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Supreme Court Says No To Citizenship Question; Nine Cities To Be Raided On Sunday; A Veteran Democrat Versus A Newbie On Race Issues; Fear Spreading In Communities Across the United States; Second Round of Democratic Presidential Debates. Aired 10-11p ET

Aired July 11, 2019 - 22:00   ET


[22:00:00] CHRIS CUOMO, CNN HOST: Thank you for watching. "CNN TONIGHT" with the one and only D. Lemon starts right now.

DON LEMON, CNN HOST: One observation, when you were playing the sound bite Paul -- wasn't the same Paul Ryan. One of them had a beard. The other one didn't.

CUOMO: It's the same person.

LEMON: OK. I was just wondering why --


CUOMO: The good thing you won those spelling bees. What else is on your mind there, co-jack?

LEMON: You know what I want to say, right? I want to keep my job.


CUOMO: Why should tonight be any different? What do you want to call me on national television tonight?

LEMON: You're not such a great -- OK, so you went after the president on his spelling.

CUOMO: No, no, no, I'm not going after the president.

LEMON: You're just pointing it out.

CUOMO: He said that I'm a really good speller. And I'm not picking on the president --


LEMON: He also said he was the best looking, handsome and --


CUOMO: I thought, look, that's subjective. You think you're good looking, fine. You think you're a good speller but you keep spelling things wrong all the time, that's I can't give it to you. I'll give him incredibly persuasive. I'll give him that he plays the media like a fiddle. I'll give him a

lot of things. He's delivering on his agenda. he's got a tremendous base that's ridiculously forgiving. But great speller? I mean, you know, that's right up there that was saying like you're good at Sudoku.

LEMON: Have you seen your Instagram?

CUOMO: Yes. Why?

LEMON: It's funny sometimes.

CUOMO: Why are you trying to say?

LEMON: I'm trying to say your Instagram is funny sometimes.


CUOMO: Don't be so, it doesn't work for you. Why, why is it funny sometimes?

LEMON: Have you see it? The one where you're like on a treadmill --

CUOMO: With Sally Jesse glasses on?

LEMON: -- and you're sweating.

CUOMO: Why are you playing with your Sally Jesse glasses so much?

LEMON: Sally Jesse Raphael actually did very well with those glasses and so am I.

CUOMO: She did. She did. You're making a mockery of them.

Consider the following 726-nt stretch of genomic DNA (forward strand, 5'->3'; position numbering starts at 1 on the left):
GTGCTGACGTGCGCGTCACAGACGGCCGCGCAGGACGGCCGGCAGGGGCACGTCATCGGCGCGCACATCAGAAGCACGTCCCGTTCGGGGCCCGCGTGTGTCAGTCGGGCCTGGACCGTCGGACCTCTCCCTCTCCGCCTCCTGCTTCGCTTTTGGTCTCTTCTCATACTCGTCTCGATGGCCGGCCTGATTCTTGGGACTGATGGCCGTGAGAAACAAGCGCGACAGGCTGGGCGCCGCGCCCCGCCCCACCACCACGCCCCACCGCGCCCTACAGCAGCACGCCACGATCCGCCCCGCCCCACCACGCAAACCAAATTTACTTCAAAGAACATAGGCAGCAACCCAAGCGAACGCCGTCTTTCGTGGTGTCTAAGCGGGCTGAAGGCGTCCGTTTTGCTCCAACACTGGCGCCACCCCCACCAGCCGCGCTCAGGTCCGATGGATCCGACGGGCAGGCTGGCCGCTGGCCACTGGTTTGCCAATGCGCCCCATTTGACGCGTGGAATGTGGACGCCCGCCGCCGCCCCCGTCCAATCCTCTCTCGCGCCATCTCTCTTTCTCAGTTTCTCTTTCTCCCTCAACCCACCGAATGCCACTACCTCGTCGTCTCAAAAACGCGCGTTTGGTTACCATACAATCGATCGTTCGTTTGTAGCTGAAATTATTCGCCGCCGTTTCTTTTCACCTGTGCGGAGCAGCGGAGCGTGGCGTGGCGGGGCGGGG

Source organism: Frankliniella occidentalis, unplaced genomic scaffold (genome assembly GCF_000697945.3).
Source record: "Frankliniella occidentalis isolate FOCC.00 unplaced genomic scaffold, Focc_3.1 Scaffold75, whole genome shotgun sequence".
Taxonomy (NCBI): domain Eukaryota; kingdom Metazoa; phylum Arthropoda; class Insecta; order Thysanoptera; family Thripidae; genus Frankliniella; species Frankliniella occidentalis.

LEMON: Don't try to change the subject.

CUOMO: Well, what's wrong with my Instagram?

LEMON: There's nothing. I said have you seen it? So you're thinking --


CUOMO: What do you mean have I seen it? I do it. How am I not seeing it? What are you trying to say? If you want to take a shot, take a shot.

LEMON: I think it's funny sometimes. When I need a good laugh at night, and I don't mean that in a bad way, I'll go to your Instagram.


CUOMO: No, obviously not. I think you're itching for a fight. I think you're spoiling for a little friction.

LEMON: When I need to get after it -- CUOMO: Yes, we're going to have the kid in the house. I'll see you soon enough, my friend. You laugh now, cry later.

LEMON: OK. Hey, listen --

CUOMO: Yes, sir.

LEMON: Family's back and they went right back to a possible hurricane. Can you believe that?

CUOMO: I know. Listen. One of the big frustrations is that place has done so little to deal with what is so obvious.


CUOMO: And its topography. And it's so sad because the same areas -- I mean, you grew up in it. And for those of us who just knew it through the coverage. I must have been down there 15 times over the years just to cover this. It's the same situation every time. It's a basin. And the water is coming in now. You see the pictures of that woman who barely escaped holding her two kids running through the floodwater.

LEMON: Yes. I saw pictures of people screaming.

CUOMO: And the worst is yet to come.

LEMON: Worst to yet to come. I've been talking to my family all day. They miss you already. Not really, but --

CUOMO: You see?

LEMON: Yes. Got to go.

CUOMO: You see? You're just buck nasty.

LEMON: See you, Christopher.

CUOMO: See you later, brother.

LEMON: Take it easy.

This is CNN TONIGHT. I'm Don Lemon.